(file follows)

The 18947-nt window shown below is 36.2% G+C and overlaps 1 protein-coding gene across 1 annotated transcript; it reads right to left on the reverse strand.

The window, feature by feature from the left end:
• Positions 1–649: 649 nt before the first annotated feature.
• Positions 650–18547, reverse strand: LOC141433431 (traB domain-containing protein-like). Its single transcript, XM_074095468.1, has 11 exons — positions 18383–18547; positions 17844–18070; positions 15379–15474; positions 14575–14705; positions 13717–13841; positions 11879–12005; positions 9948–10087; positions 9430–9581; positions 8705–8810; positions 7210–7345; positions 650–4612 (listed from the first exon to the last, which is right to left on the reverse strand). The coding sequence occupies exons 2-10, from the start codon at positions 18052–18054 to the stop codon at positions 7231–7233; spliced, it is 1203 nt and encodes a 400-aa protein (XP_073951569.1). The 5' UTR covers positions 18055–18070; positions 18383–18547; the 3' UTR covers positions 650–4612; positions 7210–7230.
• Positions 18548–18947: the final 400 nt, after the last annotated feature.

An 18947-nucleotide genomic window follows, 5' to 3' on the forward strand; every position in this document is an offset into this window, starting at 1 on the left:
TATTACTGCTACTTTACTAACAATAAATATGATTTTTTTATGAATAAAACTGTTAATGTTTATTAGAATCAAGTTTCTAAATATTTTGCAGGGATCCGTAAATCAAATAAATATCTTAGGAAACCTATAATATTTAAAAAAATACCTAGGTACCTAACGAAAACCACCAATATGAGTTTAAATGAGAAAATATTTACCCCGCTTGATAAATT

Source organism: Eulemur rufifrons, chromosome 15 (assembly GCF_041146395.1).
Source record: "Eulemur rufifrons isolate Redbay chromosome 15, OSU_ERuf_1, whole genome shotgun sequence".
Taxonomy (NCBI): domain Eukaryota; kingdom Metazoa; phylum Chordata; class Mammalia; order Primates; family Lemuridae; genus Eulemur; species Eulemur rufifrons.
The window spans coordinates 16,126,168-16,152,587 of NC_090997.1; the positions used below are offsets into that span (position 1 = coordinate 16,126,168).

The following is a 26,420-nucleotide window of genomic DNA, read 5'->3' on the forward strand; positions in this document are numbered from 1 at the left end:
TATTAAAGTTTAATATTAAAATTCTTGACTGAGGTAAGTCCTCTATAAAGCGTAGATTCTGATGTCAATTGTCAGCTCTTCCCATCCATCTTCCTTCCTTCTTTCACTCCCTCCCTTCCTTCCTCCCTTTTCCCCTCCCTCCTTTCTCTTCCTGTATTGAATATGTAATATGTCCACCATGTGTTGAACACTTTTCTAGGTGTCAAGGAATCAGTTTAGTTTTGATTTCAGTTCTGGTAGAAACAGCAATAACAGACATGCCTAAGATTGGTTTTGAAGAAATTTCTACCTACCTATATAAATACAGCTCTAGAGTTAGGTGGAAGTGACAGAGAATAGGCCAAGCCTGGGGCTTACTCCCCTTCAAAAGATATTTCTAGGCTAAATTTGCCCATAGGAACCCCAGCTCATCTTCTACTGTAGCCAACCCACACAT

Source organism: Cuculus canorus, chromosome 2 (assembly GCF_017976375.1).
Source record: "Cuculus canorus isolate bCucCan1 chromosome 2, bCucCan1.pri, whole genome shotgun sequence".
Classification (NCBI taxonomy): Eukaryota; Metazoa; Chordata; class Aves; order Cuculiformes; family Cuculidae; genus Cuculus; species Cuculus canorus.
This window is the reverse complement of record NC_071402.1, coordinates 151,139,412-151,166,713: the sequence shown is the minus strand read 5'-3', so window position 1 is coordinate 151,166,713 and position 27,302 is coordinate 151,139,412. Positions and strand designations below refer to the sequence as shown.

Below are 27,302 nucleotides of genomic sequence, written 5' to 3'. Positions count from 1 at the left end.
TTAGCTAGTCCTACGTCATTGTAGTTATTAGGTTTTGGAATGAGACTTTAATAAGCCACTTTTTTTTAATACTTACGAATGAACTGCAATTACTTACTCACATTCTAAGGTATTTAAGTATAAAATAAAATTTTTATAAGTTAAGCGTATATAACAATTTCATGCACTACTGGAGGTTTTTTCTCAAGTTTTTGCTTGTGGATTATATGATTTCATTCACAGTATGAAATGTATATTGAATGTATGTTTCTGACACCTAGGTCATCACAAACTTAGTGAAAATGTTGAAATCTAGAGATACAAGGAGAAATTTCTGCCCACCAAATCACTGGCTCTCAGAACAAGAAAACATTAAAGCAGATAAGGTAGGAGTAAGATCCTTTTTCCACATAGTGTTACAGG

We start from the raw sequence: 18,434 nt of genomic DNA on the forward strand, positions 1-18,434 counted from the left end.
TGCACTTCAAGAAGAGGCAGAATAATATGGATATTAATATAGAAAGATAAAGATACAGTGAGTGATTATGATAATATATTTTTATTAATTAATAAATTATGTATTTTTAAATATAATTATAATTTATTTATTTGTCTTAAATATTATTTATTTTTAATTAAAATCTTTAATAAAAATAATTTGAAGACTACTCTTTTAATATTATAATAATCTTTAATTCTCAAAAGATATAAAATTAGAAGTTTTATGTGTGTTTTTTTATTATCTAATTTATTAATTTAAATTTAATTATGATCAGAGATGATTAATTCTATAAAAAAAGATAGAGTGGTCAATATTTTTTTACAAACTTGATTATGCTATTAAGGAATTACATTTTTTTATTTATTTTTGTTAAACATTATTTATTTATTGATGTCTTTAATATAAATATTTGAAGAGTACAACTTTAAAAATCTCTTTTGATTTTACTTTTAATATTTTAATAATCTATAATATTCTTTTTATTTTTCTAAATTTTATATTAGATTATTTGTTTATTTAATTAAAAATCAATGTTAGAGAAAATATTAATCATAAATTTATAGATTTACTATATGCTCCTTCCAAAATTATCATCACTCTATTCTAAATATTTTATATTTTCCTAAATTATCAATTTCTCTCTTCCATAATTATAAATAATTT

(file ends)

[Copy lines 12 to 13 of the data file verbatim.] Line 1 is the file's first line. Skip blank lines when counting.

The following is a 26,420-nucleotide window of genomic DNA, read 5'->3' on the forward strand; positions in this document are numbered from 1 at the left end:
TATTAAAGTTTAATATTAAAATTCTTGACTGAGGTAAGTCCTCTATAAAGCGTAGATTCTGATGTCAATTGTCAGCTCTTCCCATCCATCTTCCTTCCTTCTTTCACTCCCTCCCTTCCTTCCTCCCTTTTCCCCTCCCTCCTTTCTCTTCCTGTATTGAATATGTAATATGTCCACCATGTGTTGAACACTTTTCTAGGTGTCAAGGAATCAGTTTAGTTTTGATTTCAGTTCTGGTAGAAACAGCAATAACAGACATGCCTAAGATTGGTTTTGAAGAAATTTCTACCTACCTATATAAATACAGCTCTAGAGTTAGGTGGAAGTGACAGAGAATAGGCCAAGCCTGGGGCTTACTCCCCTTCAAAAGATATTTCTAGGCTAAATTTGCCCATAGGAACCCCAGCTCATCTTCTACTGTAGCCAACCCACACAT